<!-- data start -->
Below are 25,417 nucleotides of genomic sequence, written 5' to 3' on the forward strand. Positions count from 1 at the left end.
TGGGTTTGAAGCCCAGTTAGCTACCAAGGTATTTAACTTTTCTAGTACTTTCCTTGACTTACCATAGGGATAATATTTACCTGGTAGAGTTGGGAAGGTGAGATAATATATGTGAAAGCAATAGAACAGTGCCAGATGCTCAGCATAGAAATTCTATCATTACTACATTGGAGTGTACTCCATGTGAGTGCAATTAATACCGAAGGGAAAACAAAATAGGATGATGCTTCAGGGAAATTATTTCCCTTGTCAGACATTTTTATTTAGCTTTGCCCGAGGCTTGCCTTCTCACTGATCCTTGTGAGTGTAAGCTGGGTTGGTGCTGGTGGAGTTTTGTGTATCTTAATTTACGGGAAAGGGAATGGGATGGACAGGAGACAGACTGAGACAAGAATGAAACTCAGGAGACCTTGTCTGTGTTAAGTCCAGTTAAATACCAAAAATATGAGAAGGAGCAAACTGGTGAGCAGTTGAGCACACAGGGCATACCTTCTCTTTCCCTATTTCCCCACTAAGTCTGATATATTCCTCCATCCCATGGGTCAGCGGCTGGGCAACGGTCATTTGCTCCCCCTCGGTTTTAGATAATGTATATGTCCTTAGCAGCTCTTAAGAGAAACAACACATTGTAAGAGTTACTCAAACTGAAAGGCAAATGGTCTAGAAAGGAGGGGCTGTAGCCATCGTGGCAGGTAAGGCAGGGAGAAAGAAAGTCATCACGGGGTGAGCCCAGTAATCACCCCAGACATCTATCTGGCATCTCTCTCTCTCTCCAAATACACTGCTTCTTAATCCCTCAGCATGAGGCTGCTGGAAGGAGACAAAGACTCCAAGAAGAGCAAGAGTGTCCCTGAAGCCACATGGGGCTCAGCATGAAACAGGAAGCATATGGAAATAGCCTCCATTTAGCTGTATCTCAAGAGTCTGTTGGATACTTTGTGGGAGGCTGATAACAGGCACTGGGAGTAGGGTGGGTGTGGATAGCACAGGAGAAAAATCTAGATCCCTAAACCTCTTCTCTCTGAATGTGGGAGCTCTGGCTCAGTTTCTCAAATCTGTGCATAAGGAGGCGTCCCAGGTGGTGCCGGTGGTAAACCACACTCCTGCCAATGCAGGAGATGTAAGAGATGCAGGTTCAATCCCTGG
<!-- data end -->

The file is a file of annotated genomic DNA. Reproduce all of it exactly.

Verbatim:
Below are 25,417 nucleotides of genomic sequence, written 5' to 3' on the forward strand. Positions count from 1 at the left end.
TGGGTTTGAAGCCCAGTTAGCTACCAAGGTATTTAACTTTTCTAGTACTTTCCTTGACTTACCATAGGGATAATATTTACCTGGTAGAGTTGGGAAGGTGAGATAATATATGTGAAAGCAATAGAACAGTGCCAGATGCTCAGCATAGAAATTCTATCATTACTACATTGGAGTGTACTCCATGTGAGTGCAATTAATACCGAAGGGAAAACAAAATAGGATGATGCTTCAGGGAAATTATTTCCCTTGTCAGACATTTTTATTTAGCTTTGCCCGAGGCTTGCCTTCTCACTGATCCTTGTGAGTGTAAGCTGGGTTGGTGCTGGTGGAGTTTTGTGTATCTTAATTTACGGGAAAGGGAATGGGATGGACAGGAGACAGACTGAGACAAGAATGAAACTCAGGAGACCTTGTCTGTGTTAAGTCCAGTTAAATACCAAAAATATGAGAAGGAGCAAACTGGTGAGCAGTTGAGCACACAGGGCATACCTTCTCTTTCCCTATTTCCCCACTAAGTCTGATATATTCCTCCATCCCATGGGTCAGCGGCTGGGCAACGGTCATTTGCTCCCCCTCGGTTTTAGATAATGTATATGTCCTTAGCAGCTCTTAAGAGAAACAACACATTGTAAGAGTTACTCAAACTGAAAGGCAAATGGTCTAGAAAGGAGGGGCTGTAGCCATCGTGGCAGGTAAGGCAGGGAGAAAGAAAGTCATCACGGGGTGAGCCCAGTAATCACCCCAGACATCTATCTGGCATCTCTCTCTCTCTCCAAATACACTGCTTCTTAATCCCTCAGCATGAGGCTGCTGGAAGGAGACAAAGACTCCAAGAAGAGCAAGAGTGTCCCTGAAGCCACATGGGGCTCAGCATGAAACAGGAAGCATATGGAAATAGCCTCCATTTAGCTGTATCTCAAGAGTCTGTTGGATACTTTGTGGGAGGCTGATAACAGGCACTGGGAGTAGGGTGGGTGTGGATAGCACAGGAGAAAAATCTAGATCCCTAAACCTCTTCTCTCTGAATGTGGGAGCTCTGGCTCAGTTTCTCAAATCTGTGCATAAGGAGGCGTCCCAGGTGGTGCCGGTGGTAAACCACACTCCTGCCAATGCAGGAGATGTAAGAGATGCAGGTTCAATCCCTGG